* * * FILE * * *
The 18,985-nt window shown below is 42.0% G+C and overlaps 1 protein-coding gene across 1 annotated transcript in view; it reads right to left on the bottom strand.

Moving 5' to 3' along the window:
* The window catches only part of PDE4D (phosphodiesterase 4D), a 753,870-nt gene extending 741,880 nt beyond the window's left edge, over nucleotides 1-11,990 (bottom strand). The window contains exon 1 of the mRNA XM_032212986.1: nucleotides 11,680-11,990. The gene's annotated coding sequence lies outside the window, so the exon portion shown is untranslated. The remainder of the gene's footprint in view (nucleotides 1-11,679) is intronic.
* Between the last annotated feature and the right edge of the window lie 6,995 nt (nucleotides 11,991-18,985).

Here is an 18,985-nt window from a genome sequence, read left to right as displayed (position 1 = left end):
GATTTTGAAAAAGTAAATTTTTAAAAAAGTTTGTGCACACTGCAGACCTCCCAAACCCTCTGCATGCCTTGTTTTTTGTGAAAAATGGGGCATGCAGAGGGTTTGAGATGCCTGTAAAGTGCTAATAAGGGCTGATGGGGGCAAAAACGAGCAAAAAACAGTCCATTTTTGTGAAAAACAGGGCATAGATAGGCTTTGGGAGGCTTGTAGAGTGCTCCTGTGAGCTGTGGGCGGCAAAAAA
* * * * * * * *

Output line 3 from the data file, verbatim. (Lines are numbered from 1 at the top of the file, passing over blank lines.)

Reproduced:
* The window catches only part of PDE4D (phosphodiesterase 4D), a 753,870-nt gene extending 741,880 nt beyond the window's left edge, over nucleotides 1-11,990 (bottom strand). The window contains exon 1 of the mRNA XM_032212986.1: nucleotides 11,680-11,990. The gene's annotated coding sequence lies outside the window, so the exon portion shown is untranslated. The remainder of the gene's footprint in view (nucleotides 1-11,679) is intronic.